Romero was employed by The Wood Group PSN when, in February of 2013, he claimed to have injured his left ankle while stepping onto a well platform from a crew boat in Black Bayou. The appeals court opinion reveals that no one witnessed the incident in which Romero claims to have injured the ankle, but he was transported to a medical facility in Plaquemines Parish where he was diagnosed with a sprained ankle.
Evidently not satisfied with the diagnosis, Romero continued to see a series of orthopedists, none of whom, according to the court record, were informed that he had injured the same ankle seven years earlier — an injury that required surgery and for which he received seven months of workers' compensation benefits.
When his employer discovered the subterfuge it contested his latest claim for benefits. Judge Morrow agreed in her ruling:
Romero’s excuses do not make sense under the circumstances and do nothing to counter the documented fact that every time he was asked about prior injuries, surgeries, MRIs or workers’ compensation claims he either denied any such thing or left the answer blank. There is deliberateness to his consistently false responses and omissions that point overwhelmingly to an attempt to hide information...
Suspicious of his claims, The Wood Group had hired an investigator to conduct surveillance on Romero, who had been instructed to wear an orthopedic boot to stabilize his “injured” ankle. That surveillance revealed that he wasn’t exactly following his doctors’ orders:
At trial, the employer presented video surveillance of Romero standing and walking without use of the boot during the time period he was being treated by Drs. Gidman and Greene and under orders to remain in the boot at all times. One portion of the video surveillance showed Romero pushing his apparently stalled pick-up truck backwards while not wearing his boot. The WCJ, in her written reasons for judgment, specifically noted this video as inconsistent with Romero’s complaints during the time period in question.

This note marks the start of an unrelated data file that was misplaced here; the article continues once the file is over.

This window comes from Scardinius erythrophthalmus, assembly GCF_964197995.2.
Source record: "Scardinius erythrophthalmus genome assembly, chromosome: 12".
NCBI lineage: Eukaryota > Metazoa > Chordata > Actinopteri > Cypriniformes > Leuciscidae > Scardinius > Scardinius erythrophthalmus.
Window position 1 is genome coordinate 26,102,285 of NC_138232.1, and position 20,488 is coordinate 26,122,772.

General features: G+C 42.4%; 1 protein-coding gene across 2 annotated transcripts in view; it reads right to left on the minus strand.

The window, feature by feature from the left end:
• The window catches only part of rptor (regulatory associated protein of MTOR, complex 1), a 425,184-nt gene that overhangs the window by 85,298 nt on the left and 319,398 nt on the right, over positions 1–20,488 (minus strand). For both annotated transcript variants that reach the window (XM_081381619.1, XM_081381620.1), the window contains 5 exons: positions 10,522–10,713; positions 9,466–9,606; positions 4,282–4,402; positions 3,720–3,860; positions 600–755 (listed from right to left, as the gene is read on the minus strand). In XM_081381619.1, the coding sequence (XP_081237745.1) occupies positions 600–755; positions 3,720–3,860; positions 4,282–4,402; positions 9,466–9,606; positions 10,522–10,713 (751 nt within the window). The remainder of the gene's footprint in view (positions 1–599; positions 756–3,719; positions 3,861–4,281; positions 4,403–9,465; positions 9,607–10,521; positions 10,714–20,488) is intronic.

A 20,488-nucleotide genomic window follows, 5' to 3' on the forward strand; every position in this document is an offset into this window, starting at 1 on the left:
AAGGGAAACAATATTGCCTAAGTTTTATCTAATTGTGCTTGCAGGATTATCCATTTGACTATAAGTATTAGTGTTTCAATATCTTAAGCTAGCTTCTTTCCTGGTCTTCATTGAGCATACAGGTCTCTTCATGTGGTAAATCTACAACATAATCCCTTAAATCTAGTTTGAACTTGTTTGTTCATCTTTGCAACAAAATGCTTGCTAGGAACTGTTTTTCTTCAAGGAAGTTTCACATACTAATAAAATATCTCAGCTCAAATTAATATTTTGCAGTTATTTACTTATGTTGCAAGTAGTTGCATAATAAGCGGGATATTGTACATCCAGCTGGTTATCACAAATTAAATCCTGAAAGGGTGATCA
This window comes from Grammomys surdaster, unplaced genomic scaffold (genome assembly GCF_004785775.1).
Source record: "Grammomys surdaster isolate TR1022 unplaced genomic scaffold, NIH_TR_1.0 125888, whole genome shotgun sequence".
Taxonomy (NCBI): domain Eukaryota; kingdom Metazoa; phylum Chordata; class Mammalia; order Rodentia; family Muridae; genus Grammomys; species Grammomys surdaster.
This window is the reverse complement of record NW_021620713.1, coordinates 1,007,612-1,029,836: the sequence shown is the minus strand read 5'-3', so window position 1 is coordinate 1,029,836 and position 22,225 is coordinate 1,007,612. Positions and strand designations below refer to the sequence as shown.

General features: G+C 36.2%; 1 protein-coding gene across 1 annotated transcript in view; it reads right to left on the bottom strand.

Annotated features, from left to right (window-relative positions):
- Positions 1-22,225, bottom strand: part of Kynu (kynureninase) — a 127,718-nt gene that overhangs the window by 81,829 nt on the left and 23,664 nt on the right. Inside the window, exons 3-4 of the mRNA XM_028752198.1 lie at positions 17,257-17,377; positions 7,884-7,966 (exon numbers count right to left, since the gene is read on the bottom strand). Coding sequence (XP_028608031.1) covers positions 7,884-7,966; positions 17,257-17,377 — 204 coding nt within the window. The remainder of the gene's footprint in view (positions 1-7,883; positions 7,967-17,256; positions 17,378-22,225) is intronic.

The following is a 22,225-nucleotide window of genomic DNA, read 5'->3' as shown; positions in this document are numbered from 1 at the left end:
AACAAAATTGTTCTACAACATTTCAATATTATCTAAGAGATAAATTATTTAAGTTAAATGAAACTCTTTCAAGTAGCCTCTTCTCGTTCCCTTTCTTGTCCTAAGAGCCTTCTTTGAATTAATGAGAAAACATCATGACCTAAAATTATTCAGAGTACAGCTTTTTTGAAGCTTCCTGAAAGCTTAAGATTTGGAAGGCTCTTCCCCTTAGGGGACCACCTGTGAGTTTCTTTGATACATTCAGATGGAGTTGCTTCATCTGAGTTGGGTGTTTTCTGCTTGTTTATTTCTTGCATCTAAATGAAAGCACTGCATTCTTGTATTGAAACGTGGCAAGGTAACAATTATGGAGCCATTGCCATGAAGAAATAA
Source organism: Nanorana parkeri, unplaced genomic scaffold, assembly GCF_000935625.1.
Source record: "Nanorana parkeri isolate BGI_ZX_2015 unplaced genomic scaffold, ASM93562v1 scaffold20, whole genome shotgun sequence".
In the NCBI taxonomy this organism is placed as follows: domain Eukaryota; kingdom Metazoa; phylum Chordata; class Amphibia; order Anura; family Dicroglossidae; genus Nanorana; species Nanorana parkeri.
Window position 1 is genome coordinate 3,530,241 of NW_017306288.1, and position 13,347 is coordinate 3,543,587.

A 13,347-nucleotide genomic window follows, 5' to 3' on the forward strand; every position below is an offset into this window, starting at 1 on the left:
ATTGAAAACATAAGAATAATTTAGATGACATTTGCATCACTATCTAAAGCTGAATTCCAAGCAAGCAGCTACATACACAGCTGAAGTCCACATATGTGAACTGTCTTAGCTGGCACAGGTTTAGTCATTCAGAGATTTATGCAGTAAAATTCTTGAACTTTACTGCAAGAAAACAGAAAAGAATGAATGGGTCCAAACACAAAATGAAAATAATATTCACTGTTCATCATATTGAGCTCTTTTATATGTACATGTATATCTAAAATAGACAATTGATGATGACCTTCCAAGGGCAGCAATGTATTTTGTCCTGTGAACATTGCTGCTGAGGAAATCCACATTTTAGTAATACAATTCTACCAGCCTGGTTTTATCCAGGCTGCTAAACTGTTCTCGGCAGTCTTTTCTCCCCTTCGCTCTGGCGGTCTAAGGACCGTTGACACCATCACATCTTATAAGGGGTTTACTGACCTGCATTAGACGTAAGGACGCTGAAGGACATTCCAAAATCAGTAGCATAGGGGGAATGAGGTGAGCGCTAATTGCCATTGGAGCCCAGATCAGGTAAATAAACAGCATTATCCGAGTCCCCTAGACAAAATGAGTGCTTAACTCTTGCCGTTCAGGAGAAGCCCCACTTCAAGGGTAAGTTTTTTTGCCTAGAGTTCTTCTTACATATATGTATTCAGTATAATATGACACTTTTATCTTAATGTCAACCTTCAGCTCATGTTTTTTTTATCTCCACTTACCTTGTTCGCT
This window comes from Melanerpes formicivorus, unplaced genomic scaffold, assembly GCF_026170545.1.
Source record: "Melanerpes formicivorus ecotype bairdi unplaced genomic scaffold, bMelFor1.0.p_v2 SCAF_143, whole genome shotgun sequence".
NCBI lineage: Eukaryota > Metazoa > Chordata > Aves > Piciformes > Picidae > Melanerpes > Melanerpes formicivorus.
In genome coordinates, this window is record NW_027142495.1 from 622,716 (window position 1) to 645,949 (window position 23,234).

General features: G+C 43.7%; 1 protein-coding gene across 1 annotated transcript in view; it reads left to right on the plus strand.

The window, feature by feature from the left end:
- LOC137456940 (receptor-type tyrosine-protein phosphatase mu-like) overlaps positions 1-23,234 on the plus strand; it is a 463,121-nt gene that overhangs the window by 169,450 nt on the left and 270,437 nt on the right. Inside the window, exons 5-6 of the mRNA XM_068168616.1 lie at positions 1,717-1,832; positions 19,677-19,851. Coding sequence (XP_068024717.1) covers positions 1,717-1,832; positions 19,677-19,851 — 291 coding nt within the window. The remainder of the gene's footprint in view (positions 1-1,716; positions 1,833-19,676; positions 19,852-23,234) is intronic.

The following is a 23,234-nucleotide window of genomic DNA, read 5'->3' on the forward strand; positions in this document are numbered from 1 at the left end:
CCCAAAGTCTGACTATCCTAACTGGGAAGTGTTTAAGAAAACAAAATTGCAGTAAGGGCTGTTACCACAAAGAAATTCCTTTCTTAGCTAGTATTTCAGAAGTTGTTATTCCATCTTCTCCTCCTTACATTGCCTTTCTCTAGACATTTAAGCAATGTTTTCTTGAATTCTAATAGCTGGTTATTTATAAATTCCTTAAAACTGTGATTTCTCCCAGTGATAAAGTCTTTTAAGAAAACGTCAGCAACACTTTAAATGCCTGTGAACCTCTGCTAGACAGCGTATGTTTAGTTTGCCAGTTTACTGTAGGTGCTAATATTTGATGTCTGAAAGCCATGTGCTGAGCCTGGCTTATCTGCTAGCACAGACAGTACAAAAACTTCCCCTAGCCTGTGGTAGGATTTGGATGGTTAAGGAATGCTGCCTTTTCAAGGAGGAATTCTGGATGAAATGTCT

Romero claimed that he didn’t reveal the prior injury to the ankle because he assumed he had fully healed. The worker’s comp judge and the appeals court didn’t buy that claim, finding that his failure to disclose the prior injury constituted fraud.
Not to be outdone, Romero claimed he couldn’t have committed fraud because “he suffers from a lack of mental acuity sufficient to commit the fraud.” Romero cited the fact that he didn’t graduate from high school until he was 22 years old to prove he wasn't intelligent enough to commit fraud. The court noted, however, that Romero failed “to acknowledge that he has since earned a T2 production license, a hydrolic crane operator card and became qualified as a first-aid responder.”
“For the reasons set forth above,” the 3rd Circuit opinion concludes, “we find no manifest error in the WCJ’s determination that Romero willfully misrepresented his medical history and present condition for the purpose of obtaining benefits.”
Read the entire opinion here.